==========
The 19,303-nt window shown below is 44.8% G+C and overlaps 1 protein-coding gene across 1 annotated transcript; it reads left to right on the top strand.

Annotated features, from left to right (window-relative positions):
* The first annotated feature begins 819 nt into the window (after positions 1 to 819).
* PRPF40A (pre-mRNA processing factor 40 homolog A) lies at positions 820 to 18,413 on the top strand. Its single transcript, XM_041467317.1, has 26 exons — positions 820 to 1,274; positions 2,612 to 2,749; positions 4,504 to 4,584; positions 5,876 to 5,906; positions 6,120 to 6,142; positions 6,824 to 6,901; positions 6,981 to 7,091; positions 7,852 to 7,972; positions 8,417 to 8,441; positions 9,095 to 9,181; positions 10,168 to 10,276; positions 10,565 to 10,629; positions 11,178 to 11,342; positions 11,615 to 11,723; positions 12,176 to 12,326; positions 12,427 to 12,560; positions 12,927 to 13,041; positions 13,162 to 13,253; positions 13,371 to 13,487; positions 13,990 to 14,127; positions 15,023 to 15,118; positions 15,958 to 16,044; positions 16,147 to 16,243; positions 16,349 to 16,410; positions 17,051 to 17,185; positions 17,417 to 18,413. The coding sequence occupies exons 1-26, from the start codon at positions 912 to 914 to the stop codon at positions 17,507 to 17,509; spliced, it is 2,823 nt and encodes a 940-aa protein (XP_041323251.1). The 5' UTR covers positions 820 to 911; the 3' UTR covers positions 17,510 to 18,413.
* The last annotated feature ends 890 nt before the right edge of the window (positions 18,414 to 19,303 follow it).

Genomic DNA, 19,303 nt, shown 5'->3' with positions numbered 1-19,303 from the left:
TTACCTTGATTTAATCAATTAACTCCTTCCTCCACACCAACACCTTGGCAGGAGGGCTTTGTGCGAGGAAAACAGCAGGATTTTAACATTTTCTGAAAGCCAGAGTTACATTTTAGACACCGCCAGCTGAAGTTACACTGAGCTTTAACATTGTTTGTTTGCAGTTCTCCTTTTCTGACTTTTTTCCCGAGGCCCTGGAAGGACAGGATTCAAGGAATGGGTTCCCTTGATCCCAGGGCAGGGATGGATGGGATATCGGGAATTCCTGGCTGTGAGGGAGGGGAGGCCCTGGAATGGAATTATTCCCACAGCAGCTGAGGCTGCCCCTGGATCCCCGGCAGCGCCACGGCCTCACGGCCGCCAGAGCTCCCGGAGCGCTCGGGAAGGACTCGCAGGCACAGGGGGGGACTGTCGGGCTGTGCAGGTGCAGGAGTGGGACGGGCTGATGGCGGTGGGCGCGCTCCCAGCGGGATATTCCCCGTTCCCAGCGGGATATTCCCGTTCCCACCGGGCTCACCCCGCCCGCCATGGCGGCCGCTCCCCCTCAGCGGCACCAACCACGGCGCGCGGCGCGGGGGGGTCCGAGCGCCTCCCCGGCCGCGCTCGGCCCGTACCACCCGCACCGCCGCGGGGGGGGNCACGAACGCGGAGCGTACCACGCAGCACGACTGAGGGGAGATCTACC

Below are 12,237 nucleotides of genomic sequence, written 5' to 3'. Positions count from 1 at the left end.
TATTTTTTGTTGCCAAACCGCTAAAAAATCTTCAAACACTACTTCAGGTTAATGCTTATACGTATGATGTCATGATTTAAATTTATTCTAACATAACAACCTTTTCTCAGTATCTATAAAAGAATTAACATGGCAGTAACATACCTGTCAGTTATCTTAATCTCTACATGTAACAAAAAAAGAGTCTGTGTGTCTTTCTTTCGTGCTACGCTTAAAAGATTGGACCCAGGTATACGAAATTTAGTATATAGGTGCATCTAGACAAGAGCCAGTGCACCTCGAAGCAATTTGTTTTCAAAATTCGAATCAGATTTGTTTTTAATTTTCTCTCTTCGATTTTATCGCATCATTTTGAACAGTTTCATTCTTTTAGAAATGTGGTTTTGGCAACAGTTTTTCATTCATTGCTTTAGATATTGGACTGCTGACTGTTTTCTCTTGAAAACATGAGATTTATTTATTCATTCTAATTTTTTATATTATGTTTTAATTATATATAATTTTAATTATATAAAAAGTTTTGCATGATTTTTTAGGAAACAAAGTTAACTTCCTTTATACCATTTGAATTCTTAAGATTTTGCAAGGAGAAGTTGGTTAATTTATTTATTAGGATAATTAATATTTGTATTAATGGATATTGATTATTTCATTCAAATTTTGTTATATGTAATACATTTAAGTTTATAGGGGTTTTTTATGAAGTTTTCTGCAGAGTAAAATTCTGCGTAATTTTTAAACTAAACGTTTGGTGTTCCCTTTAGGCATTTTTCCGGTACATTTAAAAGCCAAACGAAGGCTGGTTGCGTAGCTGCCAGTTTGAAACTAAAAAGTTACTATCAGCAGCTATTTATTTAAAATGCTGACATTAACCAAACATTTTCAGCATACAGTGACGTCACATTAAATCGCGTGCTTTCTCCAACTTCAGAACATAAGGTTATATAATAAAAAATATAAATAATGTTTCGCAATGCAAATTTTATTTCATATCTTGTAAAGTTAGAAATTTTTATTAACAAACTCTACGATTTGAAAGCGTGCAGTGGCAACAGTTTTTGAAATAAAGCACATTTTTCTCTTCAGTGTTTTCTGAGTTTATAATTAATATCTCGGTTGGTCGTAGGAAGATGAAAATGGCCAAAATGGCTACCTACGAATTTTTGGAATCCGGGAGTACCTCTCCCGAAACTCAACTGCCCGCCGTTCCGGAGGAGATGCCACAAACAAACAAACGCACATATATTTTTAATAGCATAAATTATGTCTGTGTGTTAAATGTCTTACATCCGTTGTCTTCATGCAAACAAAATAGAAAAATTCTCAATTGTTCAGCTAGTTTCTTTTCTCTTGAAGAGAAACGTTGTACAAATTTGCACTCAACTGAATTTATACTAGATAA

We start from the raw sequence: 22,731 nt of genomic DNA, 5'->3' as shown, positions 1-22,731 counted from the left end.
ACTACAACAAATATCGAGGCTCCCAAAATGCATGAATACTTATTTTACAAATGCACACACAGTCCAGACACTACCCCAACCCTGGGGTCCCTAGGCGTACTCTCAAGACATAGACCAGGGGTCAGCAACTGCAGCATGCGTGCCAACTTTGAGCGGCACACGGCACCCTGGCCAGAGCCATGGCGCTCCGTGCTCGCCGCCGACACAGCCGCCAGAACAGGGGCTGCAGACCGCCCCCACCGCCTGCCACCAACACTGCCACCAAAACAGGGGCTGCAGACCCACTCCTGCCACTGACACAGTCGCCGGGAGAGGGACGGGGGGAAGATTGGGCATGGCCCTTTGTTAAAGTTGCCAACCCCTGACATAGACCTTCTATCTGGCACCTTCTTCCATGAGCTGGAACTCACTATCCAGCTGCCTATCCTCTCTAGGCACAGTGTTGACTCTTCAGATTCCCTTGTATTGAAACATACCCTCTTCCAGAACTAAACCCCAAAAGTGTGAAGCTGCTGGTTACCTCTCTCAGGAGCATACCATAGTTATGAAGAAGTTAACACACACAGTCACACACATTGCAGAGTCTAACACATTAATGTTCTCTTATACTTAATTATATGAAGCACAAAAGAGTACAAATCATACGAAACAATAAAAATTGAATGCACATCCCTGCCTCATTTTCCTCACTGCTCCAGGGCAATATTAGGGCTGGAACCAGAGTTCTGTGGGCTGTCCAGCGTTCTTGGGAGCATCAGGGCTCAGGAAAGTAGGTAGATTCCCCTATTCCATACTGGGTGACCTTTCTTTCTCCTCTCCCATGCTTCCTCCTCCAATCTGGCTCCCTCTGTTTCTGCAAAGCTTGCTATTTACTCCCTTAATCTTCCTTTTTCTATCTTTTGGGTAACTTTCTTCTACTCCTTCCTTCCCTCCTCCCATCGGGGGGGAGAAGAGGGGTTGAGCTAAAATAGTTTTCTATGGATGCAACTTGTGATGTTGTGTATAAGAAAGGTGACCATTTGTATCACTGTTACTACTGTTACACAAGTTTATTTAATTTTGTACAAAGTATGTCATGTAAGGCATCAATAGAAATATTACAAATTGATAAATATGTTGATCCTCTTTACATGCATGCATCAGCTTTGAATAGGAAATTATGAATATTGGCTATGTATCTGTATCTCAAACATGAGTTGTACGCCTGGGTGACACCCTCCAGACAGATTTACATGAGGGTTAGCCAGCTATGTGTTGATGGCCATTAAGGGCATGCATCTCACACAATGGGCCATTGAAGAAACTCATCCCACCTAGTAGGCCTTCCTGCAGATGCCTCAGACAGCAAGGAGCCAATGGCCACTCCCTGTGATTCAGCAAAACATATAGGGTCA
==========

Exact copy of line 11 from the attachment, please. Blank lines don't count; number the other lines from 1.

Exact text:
ACTACAACAAATATCGAGGCTCCCAAAATGCATGAATACTTATTTTACAAATGCACACACAGTCCAGACACTACCCCAACCCTGGGGTCCCTAGGCGTACTCTCAAGACATAGACCAGGGGTCAGCAACTGCAGCATGCGTGCCAACTTTGAGCGGCACACGGCACCCTGGCCAGAGCCATGGCGCTCCGTGCTCGCCGCCGACACAGCCGCCAGAACAGGGGCTGCAGACCGCCCCCACCGCCTGCCACCAACACTGCCACCAAAACAGGGGCTGCAGACCCACTCCTGCCACTGACACAGTCGCCGGGAGAGGGACGGGGGGAAGATTGGGCATGGCCCTTTGTTAAAGTTGCCAACCCCTGACATAGACCTTCTATCTGGCACCTTCTTCCATGAGCTGGAACTCACTATCCAGCTGCCTATCCTCTCTAGGCACAGTGTTGACTCTTCAGATTCCCTTGTATTGAAACATACCCTCTTCCAGAACTAAACCCCAAAAGTGTGAAGCTGCTGGTTACCTCTCTCAGGAGCATACCATAGTTATGAAGAAGTTAACACACACAGTCACACACATTGCAGAGTCTAACACATTAATGTTCTCTTATACTTAATTATATGAAGCACAAAAGAGTACAAATCATACGAAACAATAAAAATTGAATGCACATCCCTGCCTCATTTTCCTCACTGCTCCAGGGCAATATTAGGGCTGGAACCAGAGTTCTGTGGGCTGTCCAGCGTTCTTGGGAGCATCAGGGCTCAGGAAAGTAGGTAGATTCCCCTATTCCATACTGGGTGACCTTTCTTTCTCCTCTCCCATGCTTCCTCCTCCAATCTGGCTCCCTCTGTTTCTGCAAAGCTTGCTATTTACTCCCTTAATCTTCCTTTTTCTATCTTTTGGGTAACTTTCTTCTACTCCTTCCTTCCCTCCTCCCATCGGGGGGGAGAAGAGGGGTTGAGCTAAAATAGTTTTCTATGGATGCAACTTGTGATGTTGTGTATAAGAAAGGTGACCATTTGTATCACTGTTACTACTGTTACACAAGTTTATTTAATTTTGTACAAAGTATGTCATGTAAGGCATCAATAGAAATATTACAAATTGATAAATATGTTGATCCTCTTTACATGCATGCATCAGCTTTGAATAGGAAATTATGAATATTGGCTATGTATCTGTATCTCAAACATGAGTTGTACGCCTGGGTGACACCCTCCAGACAGATTTACATGAGGGTTAGCCAGCTATGTGTTGATGGCCATTAAGGGCATGCATCTCACACAATGGGCCATTGAAGAAACTCATCCCACCTAGTAGGCCTTCCTGCAGATGCCTCAGACAGCAAGGAGCCAATGGCCACTCCCTGTGATTCAGCAAAACATATAGGGTCA